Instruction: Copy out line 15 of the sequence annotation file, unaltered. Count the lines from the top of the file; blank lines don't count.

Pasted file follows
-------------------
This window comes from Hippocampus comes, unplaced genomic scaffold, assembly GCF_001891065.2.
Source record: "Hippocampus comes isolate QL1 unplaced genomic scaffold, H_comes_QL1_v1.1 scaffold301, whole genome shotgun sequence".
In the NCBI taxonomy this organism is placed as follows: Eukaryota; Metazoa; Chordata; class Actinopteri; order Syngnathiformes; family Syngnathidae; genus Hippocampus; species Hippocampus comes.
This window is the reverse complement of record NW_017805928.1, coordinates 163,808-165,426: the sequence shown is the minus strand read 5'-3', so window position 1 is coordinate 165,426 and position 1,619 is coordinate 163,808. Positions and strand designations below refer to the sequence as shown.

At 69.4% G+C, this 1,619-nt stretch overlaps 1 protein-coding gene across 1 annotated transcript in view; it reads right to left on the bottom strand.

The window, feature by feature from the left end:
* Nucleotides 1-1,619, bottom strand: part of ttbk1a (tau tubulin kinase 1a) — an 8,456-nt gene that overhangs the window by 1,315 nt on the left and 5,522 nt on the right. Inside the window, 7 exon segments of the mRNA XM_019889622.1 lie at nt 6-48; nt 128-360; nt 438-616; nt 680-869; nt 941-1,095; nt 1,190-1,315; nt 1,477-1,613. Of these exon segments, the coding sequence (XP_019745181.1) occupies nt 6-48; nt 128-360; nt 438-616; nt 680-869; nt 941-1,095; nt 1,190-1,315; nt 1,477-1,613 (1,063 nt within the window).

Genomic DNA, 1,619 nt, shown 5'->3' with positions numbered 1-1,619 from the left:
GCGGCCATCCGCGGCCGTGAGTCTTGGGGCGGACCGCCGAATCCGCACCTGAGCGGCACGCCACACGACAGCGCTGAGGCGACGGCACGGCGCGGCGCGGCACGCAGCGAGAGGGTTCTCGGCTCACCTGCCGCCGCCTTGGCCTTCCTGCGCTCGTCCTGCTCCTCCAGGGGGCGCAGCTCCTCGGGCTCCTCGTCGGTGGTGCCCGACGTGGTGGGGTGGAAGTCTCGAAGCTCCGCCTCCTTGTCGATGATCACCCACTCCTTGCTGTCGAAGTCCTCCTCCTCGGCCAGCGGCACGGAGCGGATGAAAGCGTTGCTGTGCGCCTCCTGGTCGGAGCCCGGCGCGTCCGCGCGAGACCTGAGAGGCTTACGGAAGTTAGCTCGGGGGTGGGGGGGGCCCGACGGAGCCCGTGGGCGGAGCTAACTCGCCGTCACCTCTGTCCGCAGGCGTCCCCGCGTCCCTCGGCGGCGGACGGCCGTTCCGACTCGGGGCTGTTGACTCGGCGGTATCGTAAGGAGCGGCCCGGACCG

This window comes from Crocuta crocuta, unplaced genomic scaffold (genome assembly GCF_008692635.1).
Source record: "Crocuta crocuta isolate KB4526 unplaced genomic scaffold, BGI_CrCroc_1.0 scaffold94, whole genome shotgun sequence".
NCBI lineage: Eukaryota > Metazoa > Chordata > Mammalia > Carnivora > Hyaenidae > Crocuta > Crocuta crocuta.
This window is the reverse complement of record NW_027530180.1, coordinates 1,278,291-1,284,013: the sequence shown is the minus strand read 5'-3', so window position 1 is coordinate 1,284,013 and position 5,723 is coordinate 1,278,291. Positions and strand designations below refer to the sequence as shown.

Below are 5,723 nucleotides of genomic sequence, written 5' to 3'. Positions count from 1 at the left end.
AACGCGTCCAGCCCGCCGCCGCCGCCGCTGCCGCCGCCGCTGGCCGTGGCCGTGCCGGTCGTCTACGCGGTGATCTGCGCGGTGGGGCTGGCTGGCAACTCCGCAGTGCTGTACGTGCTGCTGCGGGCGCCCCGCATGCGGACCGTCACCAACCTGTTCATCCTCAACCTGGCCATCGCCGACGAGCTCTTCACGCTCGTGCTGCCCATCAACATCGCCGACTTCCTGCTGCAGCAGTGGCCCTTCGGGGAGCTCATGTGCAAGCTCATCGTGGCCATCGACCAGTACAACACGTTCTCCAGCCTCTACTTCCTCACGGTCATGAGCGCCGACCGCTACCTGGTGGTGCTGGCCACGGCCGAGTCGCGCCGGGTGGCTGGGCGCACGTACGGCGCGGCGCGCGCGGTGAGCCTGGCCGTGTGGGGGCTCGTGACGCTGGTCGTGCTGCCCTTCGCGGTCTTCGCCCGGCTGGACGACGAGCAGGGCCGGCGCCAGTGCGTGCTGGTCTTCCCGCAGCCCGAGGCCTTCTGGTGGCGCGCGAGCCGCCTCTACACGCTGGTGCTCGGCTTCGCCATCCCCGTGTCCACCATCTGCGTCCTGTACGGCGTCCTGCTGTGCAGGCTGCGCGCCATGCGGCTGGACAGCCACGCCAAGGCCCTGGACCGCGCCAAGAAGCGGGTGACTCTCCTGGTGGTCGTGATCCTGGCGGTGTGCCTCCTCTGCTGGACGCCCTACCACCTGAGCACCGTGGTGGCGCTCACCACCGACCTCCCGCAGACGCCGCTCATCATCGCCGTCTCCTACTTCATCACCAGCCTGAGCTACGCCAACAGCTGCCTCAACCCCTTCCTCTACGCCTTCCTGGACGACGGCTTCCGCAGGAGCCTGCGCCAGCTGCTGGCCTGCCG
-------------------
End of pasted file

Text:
AACGCGTCCAGCCCGCCGCCGCCGCCGCTGCCGCCGCCGCTGGCCGTGGCCGTGCCGGTCGTCTACGCGGTGATCTGCGCGGTGGGGCTGGCTGGCAACTCCGCAGTGCTGTACGTGCTGCTGCGGGCGCCCCGCATGCGGACCGTCACCAACCTGTTCATCCTCAACCTGGCCATCGCCGACGAGCTCTTCACGCTCGTGCTGCCCATCAACATCGCCGACTTCCTGCTGCAGCAGTGGCCCTTCGGGGAGCTCATGTGCAAGCTCATCGTGGCCATCGACCAGTACAACACGTTCTCCAGCCTCTACTTCCTCACGGTCATGAGCGCCGACCGCTACCTGGTGGTGCTGGCCACGGCCGAGTCGCGCCGGGTGGCTGGGCGCACGTACGGCGCGGCGCGCGCGGTGAGCCTGGCCGTGTGGGGGCTCGTGACGCTGGTCGTGCTGCCCTTCGCGGTCTTCGCCCGGCTGGACGACGAGCAGGGCCGGCGCCAGTGCGTGCTGGTCTTCCCGCAGCCCGAGGCCTTCTGGTGGCGCGCGAGCCGCCTCTACACGCTGGTGCTCGGCTTCGCCATCCCCGTGTCCACCATCTGCGTCCTGTACGGCGTCCTGCTGTGCAGGCTGCGCGCCATGCGGCTGGACAGCCACGCCAAGGCCCTGGACCGCGCCAAGAAGCGGGTGACTCTCCTGGTGGTCGTGATCCTGGCGGTGTGCCTCCTCTGCTGGACGCCCTACCACCTGAGCACCGTGGTGGCGCTCACCACCGACCTCCCGCAGACGCCGCTCATCATCGCCGTCTCCTACTTCATCACCAGCCTGAGCTACGCCAACAGCTGCCTCAACCCCTTCCTCTACGCCTTCCTGGACGACGGCTTCCGCAGGAGCCTGCGCCAGCTGCTGGCCTGCCG